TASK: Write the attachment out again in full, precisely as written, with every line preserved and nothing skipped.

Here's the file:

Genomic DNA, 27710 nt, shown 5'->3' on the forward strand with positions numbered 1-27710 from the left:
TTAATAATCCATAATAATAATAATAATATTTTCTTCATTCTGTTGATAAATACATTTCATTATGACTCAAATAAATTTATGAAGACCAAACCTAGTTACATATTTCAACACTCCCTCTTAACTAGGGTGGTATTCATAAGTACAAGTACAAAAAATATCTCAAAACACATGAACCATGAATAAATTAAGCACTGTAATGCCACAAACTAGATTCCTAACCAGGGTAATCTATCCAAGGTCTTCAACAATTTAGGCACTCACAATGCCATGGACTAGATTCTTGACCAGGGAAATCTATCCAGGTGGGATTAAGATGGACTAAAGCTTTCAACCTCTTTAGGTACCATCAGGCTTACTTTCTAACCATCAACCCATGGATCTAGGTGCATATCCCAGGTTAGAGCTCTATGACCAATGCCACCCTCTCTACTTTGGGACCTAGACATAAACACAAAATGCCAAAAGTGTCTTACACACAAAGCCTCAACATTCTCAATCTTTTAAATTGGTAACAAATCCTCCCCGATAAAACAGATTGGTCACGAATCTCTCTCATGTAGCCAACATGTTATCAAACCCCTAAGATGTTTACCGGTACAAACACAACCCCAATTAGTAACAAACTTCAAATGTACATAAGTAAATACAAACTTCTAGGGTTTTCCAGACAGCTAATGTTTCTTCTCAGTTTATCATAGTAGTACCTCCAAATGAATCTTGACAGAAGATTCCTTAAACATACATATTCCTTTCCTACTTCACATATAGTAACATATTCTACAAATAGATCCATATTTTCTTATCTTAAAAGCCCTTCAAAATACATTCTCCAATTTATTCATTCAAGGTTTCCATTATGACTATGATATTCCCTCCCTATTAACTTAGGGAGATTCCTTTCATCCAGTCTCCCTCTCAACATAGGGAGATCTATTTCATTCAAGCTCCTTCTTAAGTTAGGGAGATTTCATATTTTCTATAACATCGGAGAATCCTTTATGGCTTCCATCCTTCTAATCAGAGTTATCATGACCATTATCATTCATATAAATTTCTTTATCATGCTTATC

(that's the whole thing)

Genomic DNA, 27710 nt, shown 5'->3' on the forward strand with positions numbered 1-27710 from the left:
TTAATAATCCATAATAATAATAATAATATTTTCTTCATTCTGTTGATAAATACATTTCATTATGACTCAAATAAATTTATGAAGACCAAACCTAGTTACATATTTCAACACTCCCTCTTAACTAGGGTGGTATTCATAAGTACAAGTACAAAAAATATCTCAAAACACATGAACCATGAATAAATTAAGCACTGTAATGCCACAAACTAGATTCCTAACCAGGGTAATCTATCCAAGGTCTTCAACAATTTAGGCACTCACAATGCCATGGACTAGATTCTTGACCAGGGAAATCTATCCAGGTGGGATTAAGATGGACTAAAGCTTTCAACCTCTTTAGGTACCATCAGGCTTACTTTCTAACCATCAACCCATGGATCTAGGTGCATATCCCAGGTTAGAGCTCTATGACCAATGCCACCCTCTCTACTTTGGGACCTAGACATAAACACAAAATGCCAAAAGTGTCTTACACACAAAGCCTCAACATTCTCAATCTTTTAAATTGGTAACAAATCCTCCCCGATAAAACAGATTGGTCACGAATCTCTCTCATGTAGCCAACATGTTATCAAACCCCTAAGATGTTTACCGGTACAAACACAACCCCAATTAGTAACAAACTTCAAATGTACATAAGTAAATACAAACTTCTAGGGTTTTCCAGACAGCTAATGTTTCTTCTCAGTTTATCATAGTAGTACCTCCAAATGAATCTTGACAGAAGATTCCTTAAACATACATATTCCTTTCCTACTTCACATATAGTAACATATTCTACAAATAGATCCATATTTTCTTATCTTAAAAGCCCTTCAAAATACATTCTCCAATTTATTCATTCAAGGTTTCCATTATGACTATGATATTCCCTCCCTATTAACTTAGGGAGATTCCTTTCATCCAGTCTCCCTCTCAACATAGGGAGATCTATTTCATTCAAGCTCCTTCTTAAGTTAGGGAGATTTCATATTTTCTATAACATCGGAGAATCCTTTATGGCTTCCATCCTTCTAATCAGAGTTATCATGACCATTATCATTCATATAAATTTCTTTATCATGCTTATC